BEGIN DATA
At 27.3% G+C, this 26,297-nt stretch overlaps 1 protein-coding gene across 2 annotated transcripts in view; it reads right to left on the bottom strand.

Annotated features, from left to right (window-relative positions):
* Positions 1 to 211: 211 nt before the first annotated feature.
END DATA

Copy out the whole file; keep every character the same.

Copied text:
At 27.3% G+C, this 26,297-nt stretch overlaps 1 protein-coding gene across 2 annotated transcripts in view; it reads right to left on the bottom strand.

Annotated features, from left to right (window-relative positions):
* Positions 1 to 211: 211 nt before the first annotated feature.